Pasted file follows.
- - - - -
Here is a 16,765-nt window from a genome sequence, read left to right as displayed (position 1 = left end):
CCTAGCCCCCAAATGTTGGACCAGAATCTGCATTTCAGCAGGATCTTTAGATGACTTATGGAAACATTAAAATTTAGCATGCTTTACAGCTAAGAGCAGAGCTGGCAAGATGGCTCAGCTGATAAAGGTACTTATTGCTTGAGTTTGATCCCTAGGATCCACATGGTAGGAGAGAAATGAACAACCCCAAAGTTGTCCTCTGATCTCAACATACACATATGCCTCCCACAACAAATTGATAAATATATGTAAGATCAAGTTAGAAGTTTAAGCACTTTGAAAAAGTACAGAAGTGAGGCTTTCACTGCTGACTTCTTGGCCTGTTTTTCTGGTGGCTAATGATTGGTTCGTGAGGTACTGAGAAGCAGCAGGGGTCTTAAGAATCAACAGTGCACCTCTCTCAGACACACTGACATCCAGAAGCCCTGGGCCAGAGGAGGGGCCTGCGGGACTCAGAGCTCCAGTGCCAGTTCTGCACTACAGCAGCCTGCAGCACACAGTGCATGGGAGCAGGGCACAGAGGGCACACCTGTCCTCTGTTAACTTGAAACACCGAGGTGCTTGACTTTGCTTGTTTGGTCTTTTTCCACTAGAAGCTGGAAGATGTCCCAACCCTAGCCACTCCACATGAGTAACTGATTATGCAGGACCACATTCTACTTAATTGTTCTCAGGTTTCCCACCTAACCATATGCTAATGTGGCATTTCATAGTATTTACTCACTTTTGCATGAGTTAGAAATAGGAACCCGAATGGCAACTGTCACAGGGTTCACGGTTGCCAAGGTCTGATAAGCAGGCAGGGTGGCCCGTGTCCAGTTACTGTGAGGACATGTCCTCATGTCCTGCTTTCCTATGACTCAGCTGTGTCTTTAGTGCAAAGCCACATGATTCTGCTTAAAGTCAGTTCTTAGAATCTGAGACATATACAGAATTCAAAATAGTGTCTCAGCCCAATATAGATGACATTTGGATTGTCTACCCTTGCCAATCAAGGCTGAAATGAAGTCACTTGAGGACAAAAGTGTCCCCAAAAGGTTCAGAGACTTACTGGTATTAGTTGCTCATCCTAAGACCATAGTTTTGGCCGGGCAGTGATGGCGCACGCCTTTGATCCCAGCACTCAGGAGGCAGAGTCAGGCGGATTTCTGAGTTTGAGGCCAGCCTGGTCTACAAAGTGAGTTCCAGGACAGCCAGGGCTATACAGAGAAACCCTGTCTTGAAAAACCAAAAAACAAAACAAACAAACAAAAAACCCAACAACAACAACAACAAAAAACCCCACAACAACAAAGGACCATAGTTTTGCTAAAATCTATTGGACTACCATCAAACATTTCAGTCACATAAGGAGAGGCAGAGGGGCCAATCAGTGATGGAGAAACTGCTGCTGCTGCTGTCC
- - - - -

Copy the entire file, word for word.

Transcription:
Here is a 16,765-nt window from a genome sequence, read left to right as displayed (position 1 = left end):
CCTAGCCCCCAAATGTTGGACCAGAATCTGCATTTCAGCAGGATCTTTAGATGACTTATGGAAACATTAAAATTTAGCATGCTTTACAGCTAAGAGCAGAGCTGGCAAGATGGCTCAGCTGATAAAGGTACTTATTGCTTGAGTTTGATCCCTAGGATCCACATGGTAGGAGAGAAATGAACAACCCCAAAGTTGTCCTCTGATCTCAACATACACATATGCCTCCCACAACAAATTGATAAATATATGTAAGATCAAGTTAGAAGTTTAAGCACTTTGAAAAAGTACAGAAGTGAGGCTTTCACTGCTGACTTCTTGGCCTGTTTTTCTGGTGGCTAATGATTGGTTCGTGAGGTACTGAGAAGCAGCAGGGGTCTTAAGAATCAACAGTGCACCTCTCTCAGACACACTGACATCCAGAAGCCCTGGGCCAGAGGAGGGGCCTGCGGGACTCAGAGCTCCAGTGCCAGTTCTGCACTACAGCAGCCTGCAGCACACAGTGCATGGGAGCAGGGCACAGAGGGCACACCTGTCCTCTGTTAACTTGAAACACCGAGGTGCTTGACTTTGCTTGTTTGGTCTTTTTCCACTAGAAGCTGGAAGATGTCCCAACCCTAGCCACTCCACATGAGTAACTGATTATGCAGGACCACATTCTACTTAATTGTTCTCAGGTTTCCCACCTAACCATATGCTAATGTGGCATTTCATAGTATTTACTCACTTTTGCATGAGTTAGAAATAGGAACCCGAATGGCAACTGTCACAGGGTTCACGGTTGCCAAGGTCTGATAAGCAGGCAGGGTGGCCCGTGTCCAGTTACTGTGAGGACATGTCCTCATGTCCTGCTTTCCTATGACTCAGCTGTGTCTTTAGTGCAAAGCCACATGATTCTGCTTAAAGTCAGTTCTTAGAATCTGAGACATATACAGAATTCAAAATAGTGTCTCAGCCCAATATAGATGACATTTGGATTGTCTACCCTTGCCAATCAAGGCTGAAATGAAGTCACTTGAGGACAAAAGTGTCCCCAAAAGGTTCAGAGACTTACTGGTATTAGTTGCTCATCCTAAGACCATAGTTTTGGCCGGGCAGTGATGGCGCACGCCTTTGATCCCAGCACTCAGGAGGCAGAGTCAGGCGGATTTCTGAGTTTGAGGCCAGCCTGGTCTACAAAGTGAGTTCCAGGACAGCCAGGGCTATACAGAGAAACCCTGTCTTGAAAAACCAAAAAACAAAACAAACAAACAAAAAACCCAACAACAACAACAACAAAAAACCCCACAACAACAAAGGACCATAGTTTTGCTAAAATCTATTGGACTACCATCAAACATTTCAGTCACATAAGGAGAGGCAGAGGGGCCAATCAGTGATGGAGAAACTGCTGCTGCTGCTGTCC